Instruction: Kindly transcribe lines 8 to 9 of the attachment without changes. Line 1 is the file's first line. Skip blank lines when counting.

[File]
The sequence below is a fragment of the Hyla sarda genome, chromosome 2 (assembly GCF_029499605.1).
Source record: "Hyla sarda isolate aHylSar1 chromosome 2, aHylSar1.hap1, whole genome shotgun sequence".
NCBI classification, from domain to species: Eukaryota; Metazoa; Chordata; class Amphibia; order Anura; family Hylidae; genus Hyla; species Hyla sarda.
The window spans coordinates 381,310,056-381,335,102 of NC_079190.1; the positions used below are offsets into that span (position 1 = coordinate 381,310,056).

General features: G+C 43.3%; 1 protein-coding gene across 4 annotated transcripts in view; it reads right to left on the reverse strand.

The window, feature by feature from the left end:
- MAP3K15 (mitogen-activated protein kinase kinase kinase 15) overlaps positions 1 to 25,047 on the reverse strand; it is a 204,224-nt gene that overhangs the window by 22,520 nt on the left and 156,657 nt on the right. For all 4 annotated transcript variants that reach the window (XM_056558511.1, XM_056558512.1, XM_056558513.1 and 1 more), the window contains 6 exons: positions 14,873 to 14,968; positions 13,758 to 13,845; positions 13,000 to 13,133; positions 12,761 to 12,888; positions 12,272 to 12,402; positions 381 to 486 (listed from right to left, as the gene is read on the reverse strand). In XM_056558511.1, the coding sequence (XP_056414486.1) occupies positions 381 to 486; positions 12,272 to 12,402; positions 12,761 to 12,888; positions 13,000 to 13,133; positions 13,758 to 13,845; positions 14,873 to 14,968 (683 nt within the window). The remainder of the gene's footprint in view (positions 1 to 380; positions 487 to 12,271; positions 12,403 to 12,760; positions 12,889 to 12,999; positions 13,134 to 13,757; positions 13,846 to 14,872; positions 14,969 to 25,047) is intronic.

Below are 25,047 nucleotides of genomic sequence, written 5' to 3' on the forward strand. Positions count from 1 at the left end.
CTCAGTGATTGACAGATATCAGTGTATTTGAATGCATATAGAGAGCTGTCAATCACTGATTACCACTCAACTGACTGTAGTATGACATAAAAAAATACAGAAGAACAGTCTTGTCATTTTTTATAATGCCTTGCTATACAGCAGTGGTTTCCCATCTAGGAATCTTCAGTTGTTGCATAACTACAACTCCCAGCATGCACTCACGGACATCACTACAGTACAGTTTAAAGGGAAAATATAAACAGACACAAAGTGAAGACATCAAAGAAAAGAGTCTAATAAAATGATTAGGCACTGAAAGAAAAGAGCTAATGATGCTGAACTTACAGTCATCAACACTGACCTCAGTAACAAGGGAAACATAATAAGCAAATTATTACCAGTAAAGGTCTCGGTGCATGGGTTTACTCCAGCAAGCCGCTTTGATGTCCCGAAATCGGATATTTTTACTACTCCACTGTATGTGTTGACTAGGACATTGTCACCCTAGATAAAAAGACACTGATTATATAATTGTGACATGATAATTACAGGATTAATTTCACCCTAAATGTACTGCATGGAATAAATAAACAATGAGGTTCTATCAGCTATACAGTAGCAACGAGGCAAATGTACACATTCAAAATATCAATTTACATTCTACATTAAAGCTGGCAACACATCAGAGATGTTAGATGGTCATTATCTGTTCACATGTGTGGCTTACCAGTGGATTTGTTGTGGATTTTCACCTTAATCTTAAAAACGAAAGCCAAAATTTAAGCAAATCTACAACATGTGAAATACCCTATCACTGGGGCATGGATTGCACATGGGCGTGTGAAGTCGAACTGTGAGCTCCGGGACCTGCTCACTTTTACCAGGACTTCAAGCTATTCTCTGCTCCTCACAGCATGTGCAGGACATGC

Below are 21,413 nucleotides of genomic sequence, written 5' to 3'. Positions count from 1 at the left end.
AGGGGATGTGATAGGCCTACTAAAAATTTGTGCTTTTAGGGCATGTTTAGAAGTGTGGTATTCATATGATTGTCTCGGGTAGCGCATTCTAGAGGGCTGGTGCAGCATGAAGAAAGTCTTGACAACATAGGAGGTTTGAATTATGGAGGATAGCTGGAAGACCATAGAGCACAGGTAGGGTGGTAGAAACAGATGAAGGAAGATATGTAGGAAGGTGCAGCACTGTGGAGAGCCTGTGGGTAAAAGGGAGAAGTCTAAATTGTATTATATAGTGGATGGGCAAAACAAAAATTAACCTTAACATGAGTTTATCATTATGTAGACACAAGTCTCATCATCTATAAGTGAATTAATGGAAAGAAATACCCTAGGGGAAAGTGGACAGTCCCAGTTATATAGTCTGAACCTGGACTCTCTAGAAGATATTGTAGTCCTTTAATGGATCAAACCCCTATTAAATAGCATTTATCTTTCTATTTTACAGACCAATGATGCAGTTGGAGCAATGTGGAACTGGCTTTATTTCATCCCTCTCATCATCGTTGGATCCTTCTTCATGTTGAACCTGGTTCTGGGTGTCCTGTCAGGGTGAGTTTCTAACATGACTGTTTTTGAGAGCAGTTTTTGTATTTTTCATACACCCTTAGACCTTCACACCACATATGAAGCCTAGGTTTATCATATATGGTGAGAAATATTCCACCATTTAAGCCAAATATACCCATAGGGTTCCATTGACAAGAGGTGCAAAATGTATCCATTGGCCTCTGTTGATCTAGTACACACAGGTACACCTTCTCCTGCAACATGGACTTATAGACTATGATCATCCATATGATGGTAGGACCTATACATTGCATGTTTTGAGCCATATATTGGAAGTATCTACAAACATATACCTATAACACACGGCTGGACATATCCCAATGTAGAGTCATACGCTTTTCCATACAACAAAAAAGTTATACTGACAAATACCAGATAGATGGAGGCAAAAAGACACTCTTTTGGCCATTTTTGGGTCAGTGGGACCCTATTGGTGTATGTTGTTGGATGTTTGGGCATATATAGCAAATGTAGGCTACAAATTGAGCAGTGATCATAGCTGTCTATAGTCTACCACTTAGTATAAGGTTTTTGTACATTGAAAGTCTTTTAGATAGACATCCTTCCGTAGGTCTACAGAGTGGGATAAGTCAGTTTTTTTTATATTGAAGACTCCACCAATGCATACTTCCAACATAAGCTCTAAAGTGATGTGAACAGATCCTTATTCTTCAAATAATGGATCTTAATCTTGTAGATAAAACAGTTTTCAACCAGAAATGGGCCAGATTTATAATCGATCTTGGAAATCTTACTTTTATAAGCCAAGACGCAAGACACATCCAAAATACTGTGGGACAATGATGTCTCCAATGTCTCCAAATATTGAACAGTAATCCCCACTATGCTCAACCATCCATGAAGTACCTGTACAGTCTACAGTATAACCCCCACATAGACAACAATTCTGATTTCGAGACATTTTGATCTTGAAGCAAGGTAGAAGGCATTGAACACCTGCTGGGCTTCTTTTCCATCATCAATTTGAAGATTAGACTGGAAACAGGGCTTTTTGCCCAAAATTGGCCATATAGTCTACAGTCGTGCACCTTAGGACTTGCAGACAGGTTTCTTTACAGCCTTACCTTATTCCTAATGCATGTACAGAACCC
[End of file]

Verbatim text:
Below are 25,047 nucleotides of genomic sequence, written 5' to 3' on the forward strand. Positions count from 1 at the left end.
CTCAGTGATTGACAGATATCAGTGTATTTGAATGCATATAGAGAGCTGTCAATCACTGATTACCACTCAACTGACTGTAGTATGACATAAAAAAATACAGAAGAACAGTCTTGTCATTTTTTATAATGCCTTGCTATACAGCAGTGGTTTCCCATCTAGGAATCTTCAGTTGTTGCATAACTACAACTCCCAGCATGCACTCACGGACATCACTACAGTACAGTTTAAAGGGAAAATATAAACAGACACAAAGTGAAGACATCAAAGAAAAGAGTCTAATAAAATGATTAGGCACTGAAAGAAAAGAGCTAATGATGCTGAACTTACAGTCATCAACACTGACCTCAGTAACAAGGGAAACATAATAAGCAAATTATTACCAGTAAAGGTCTCGGTGCATGGGTTTACTCCAGCAAGCCGCTTTGATGTCCCGAAATCGGATATTTTTACTACTCCACTGTATGTGTTGACTAGGACATTGTCACCCTAGATAAAAAGACACTGATTATATAATTGTGACATGATAATTACAGGATTAATTTCACCCTAAATGTACTGCATGGAATAAATAAACAATGAGGTTCTATCAGCTATACAGTAGCAACGAGGCAAATGTACACATTCAAAATATCAATTTACATTCTACATTAAAGCTGGCAACACATCAGAGATGTTAGATGGTCATTATCTGTTCACATGTGTGGCTTACCAGTGGATTTGTTGTGGATTTTCACCTTAATCTTAAAAACGAAAGCCAAAATTTAAGCAAATCTACAACATGTGAAATACCCTATCACTGGGGCATGGATTGCACATGGGCGTGTGAAGTCGAACTGTGAGCTCCGGGACCTGCTCACTTTTACCAGGACTTCAAGCTATTCTCTGCTCCTCACAGCATGTGCAGGACATGC